Offaly County Councillor Noel Cribbin has this week welcomed a move from Minister Simon Coveney to attempsts to change the "archaic" rates system in Ireland. "Certainly for me, one of the most contentious bills to come through the doors of business people every year is their rates bill and in my three years as a county councillor I have spoken to many who tell me that the rates bill above all others is the one that could close their doors."
Noel Cribbin's comments come after The Valuation Office, the State property valuation agency, began the process of posting approximately 2,400 Proposed Valuation Certificates to commercial and industrial ratepayers in the Offaly rating authority area this month.
"With rates bills in their thousands it's certainly hard to blame them for being enraged," he said. "Rates were introduced in the 1800s and I certainly welcome Minister Coveney's attempts to change that archaic and outdated system. Whilst the rates system today in Offaly brings in around €15 m and plays a huge part in how all services are delivered, such as housing, fire services, roads upkeep, litter control, library services, grants, car taxes, puplic lighting, and so pn," Cribbi explained.
"It is still very hard to the business person how all these services relate to his business and the fact that legally he/she has to pay possibly thousands of euro every year as their contribution to these services. Minister Coveney is talking about a fairer system and with more powers to the local councillors, and I welcome this proposal because to date we have had very little input into how the system works and only in the last few months the rates issue has been very topical with the new Rates Valuations coming through the doors nationwide and in Edenderry's case only last week," he continued.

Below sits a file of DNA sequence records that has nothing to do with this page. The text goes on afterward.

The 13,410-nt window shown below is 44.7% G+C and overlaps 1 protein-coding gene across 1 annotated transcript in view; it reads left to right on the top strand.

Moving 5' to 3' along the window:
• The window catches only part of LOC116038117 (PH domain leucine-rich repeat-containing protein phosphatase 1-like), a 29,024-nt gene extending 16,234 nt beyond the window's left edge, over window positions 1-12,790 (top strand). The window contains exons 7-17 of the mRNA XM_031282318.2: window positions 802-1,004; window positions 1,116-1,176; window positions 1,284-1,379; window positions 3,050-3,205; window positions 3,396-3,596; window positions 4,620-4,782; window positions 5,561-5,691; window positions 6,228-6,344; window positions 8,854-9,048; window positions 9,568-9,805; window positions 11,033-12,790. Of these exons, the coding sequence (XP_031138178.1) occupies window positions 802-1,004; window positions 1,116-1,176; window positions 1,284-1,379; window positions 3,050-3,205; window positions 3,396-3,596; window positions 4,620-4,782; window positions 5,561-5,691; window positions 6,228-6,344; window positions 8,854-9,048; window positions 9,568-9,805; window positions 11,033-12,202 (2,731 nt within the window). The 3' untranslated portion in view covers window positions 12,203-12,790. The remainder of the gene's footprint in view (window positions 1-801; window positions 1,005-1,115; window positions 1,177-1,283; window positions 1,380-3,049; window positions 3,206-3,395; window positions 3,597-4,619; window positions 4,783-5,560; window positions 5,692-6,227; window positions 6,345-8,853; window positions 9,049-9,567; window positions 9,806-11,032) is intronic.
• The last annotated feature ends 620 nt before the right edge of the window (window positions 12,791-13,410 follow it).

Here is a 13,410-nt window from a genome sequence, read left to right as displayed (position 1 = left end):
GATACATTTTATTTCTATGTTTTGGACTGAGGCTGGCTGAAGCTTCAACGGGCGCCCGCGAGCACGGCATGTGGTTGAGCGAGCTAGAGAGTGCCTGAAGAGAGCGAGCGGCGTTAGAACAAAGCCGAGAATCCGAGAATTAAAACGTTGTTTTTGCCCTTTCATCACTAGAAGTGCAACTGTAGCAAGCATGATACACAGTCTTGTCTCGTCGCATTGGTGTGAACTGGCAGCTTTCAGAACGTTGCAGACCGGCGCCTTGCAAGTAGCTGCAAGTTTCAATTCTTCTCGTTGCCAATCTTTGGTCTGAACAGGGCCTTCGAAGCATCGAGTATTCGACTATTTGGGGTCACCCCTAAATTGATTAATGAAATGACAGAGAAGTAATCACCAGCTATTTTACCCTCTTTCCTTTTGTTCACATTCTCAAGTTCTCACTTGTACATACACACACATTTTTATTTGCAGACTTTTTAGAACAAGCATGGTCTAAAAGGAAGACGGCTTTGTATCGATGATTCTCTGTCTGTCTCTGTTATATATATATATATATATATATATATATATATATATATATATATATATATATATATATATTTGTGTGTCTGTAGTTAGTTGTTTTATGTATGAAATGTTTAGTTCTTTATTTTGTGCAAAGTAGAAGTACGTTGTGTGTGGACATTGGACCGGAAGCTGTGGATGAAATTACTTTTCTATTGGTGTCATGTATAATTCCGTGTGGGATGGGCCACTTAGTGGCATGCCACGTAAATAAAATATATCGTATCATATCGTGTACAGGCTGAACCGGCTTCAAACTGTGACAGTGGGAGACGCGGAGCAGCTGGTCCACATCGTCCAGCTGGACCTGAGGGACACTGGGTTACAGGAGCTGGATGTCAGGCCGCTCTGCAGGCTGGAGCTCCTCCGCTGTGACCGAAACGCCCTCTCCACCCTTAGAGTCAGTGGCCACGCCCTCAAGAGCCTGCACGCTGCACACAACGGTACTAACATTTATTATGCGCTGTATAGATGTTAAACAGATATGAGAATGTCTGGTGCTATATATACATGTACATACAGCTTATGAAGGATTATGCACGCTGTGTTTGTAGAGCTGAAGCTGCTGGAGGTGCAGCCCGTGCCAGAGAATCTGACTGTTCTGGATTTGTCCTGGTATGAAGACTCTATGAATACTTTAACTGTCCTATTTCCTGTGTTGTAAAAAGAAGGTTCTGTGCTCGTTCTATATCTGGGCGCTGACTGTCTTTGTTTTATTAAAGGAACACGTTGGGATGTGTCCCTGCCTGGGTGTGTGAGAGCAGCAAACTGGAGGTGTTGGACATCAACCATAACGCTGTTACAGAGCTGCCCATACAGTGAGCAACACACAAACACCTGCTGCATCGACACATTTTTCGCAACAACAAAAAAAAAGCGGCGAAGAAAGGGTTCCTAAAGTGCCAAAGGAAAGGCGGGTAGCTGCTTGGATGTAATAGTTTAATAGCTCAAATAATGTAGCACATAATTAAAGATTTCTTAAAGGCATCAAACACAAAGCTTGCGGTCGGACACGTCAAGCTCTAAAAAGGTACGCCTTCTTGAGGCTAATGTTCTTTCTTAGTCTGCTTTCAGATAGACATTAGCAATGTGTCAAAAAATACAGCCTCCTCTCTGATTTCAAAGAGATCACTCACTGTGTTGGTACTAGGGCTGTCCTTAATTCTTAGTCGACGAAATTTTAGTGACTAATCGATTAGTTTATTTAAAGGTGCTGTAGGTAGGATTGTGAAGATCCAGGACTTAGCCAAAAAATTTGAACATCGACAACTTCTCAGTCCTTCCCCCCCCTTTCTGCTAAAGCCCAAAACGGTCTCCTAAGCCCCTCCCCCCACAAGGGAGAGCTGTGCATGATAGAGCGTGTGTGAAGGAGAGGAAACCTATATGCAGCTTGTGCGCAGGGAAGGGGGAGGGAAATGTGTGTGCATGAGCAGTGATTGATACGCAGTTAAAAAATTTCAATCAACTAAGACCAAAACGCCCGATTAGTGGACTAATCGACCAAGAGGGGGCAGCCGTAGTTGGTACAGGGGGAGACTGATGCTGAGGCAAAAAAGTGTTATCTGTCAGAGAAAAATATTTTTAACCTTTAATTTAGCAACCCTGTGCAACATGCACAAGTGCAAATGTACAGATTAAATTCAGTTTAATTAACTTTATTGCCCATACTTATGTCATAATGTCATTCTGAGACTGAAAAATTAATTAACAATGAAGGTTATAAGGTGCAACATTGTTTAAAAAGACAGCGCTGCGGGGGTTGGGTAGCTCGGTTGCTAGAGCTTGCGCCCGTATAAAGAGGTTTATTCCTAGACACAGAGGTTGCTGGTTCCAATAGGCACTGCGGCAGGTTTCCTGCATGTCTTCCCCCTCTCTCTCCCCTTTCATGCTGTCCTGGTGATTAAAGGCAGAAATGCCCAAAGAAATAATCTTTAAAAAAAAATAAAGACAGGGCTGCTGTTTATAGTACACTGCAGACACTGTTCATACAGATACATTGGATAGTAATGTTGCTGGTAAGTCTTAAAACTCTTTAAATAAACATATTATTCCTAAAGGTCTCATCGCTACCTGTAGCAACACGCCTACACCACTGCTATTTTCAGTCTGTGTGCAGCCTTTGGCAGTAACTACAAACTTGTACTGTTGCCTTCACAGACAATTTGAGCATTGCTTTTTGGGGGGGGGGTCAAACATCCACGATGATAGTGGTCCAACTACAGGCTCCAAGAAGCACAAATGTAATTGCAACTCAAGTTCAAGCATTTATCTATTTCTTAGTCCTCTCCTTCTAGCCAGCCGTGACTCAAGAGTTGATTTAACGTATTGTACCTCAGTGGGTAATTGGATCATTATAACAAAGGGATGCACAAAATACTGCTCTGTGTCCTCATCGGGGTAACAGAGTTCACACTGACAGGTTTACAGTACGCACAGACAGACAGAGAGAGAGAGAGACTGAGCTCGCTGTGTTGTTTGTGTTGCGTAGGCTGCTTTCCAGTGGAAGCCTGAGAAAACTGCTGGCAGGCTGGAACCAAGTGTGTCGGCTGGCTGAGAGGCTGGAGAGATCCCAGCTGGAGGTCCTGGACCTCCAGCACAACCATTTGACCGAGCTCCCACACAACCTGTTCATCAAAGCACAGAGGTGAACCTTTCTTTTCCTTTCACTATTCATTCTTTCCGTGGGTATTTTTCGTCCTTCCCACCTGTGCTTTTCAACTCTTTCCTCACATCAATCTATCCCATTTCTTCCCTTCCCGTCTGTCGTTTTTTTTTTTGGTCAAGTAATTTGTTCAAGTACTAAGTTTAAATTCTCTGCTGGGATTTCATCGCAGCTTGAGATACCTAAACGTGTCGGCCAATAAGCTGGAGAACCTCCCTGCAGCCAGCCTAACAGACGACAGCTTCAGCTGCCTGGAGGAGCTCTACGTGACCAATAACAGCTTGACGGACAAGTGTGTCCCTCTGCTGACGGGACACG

"This new valuation system is completely carried out by an independent body and neither myself or any other Councillor or Council officials had any hand, act or part to play in it, and whilst the Valuation Office claim that the €15m brought in last year in rates will not change, it also claims that 70% of rates will fall, thus leaving the remaining 30% to bring in the balance, and to me that is totally unjust."
"I certainly look forward to the debate and the introduction of a new and fairer system to our hard pressed ratepayers who, after all, are the backbone and main employers of every town in the country and I, like all elected representatives, look forward to changes in this outdated and unfair system," the councillor concluded.
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